Encouraged by right-wing thinkers such as Philip Blond, the government has been increasingly looking towards volunteers, charities and other non-statutory bodies to fill in the gaps created by huge cuts in public spending that are hitting the most vulnerable in society.

The attack of public spending is aimed at reducing the size, scope and capacity of the state at national, regional and local level.

Ironically, in spite of 'Big Society' rhetoric, charities have also seen funding cut significantly. There has been a massive growth in food banks, and other signs that the safety net for the poorest in society is being removed as cuts - condemned this week by church leaders - bite hard.

The 'Big Society', which critics say actually involves removing jobs and support and then expecting people to do social and community work for little or nothing, has also put a large emphasis on 'social enterprises'.

But recent research from the University of Birmingham argues that the extent and capacity of this sector has been exaggerated for political reasons.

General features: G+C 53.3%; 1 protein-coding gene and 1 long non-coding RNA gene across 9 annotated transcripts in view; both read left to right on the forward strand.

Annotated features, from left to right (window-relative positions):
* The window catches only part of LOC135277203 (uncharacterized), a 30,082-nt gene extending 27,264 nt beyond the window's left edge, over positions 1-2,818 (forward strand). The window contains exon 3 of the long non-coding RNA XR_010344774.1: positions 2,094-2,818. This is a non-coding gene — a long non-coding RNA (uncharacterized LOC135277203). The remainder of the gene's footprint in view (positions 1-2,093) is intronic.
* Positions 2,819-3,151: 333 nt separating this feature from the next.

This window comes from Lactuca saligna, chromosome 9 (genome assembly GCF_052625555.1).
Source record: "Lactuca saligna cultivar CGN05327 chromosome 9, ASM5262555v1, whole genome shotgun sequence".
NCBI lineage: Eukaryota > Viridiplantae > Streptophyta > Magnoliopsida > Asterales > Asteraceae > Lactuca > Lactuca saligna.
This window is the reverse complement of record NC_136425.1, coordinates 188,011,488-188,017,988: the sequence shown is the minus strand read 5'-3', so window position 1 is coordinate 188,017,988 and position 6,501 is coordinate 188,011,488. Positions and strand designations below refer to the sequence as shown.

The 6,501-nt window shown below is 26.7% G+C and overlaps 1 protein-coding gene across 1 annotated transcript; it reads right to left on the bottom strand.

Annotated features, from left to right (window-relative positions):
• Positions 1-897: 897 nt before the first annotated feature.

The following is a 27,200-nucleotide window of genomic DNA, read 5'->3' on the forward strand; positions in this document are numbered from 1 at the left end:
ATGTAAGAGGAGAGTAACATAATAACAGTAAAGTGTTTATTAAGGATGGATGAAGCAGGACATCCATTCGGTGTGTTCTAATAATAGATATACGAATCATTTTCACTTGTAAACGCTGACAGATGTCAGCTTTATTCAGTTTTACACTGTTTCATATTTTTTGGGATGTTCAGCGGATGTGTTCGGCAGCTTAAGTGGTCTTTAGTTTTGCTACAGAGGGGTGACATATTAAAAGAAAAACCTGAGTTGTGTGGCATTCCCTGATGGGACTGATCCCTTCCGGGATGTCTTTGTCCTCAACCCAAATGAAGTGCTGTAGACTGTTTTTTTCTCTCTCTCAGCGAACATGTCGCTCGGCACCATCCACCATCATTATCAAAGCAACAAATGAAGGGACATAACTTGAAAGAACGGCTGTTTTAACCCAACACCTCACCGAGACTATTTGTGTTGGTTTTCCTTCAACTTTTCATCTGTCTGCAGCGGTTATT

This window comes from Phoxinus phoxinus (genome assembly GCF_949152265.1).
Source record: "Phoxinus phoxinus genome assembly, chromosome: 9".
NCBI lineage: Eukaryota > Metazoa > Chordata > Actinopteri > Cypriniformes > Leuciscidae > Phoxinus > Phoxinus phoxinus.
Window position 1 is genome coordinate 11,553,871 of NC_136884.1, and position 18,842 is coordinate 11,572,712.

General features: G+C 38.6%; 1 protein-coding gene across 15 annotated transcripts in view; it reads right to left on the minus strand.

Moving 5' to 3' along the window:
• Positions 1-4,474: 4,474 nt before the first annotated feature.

Despite threats, many charities are continuing to speak out about the real impact of government policies on the disabled, claimants, the unwaged and low waged, the homeless, people with mental health challenges and other vulnerable groups.

* 'Charities afraid to challenge public policy amid retribution fears' (, Guardian, 22 January 2013.

* Patrick Butler on Twitter:

* 'Guidance - 50 ways to save: examples of sensible savings in local government', Department of Communities and Local Government (, 19 December 2012.

* 'Sir Roger Singleton appointed chair of sector independence panel', ThirdSector Online (, 12 July 2012.


Although the views expressed in this article do not necessarily represent the views of Ekklesia, the article may reflect Ekklesia's values. If you use Ekklesia's news briefings please consider making a donation to sponsor Ekklesia's work here.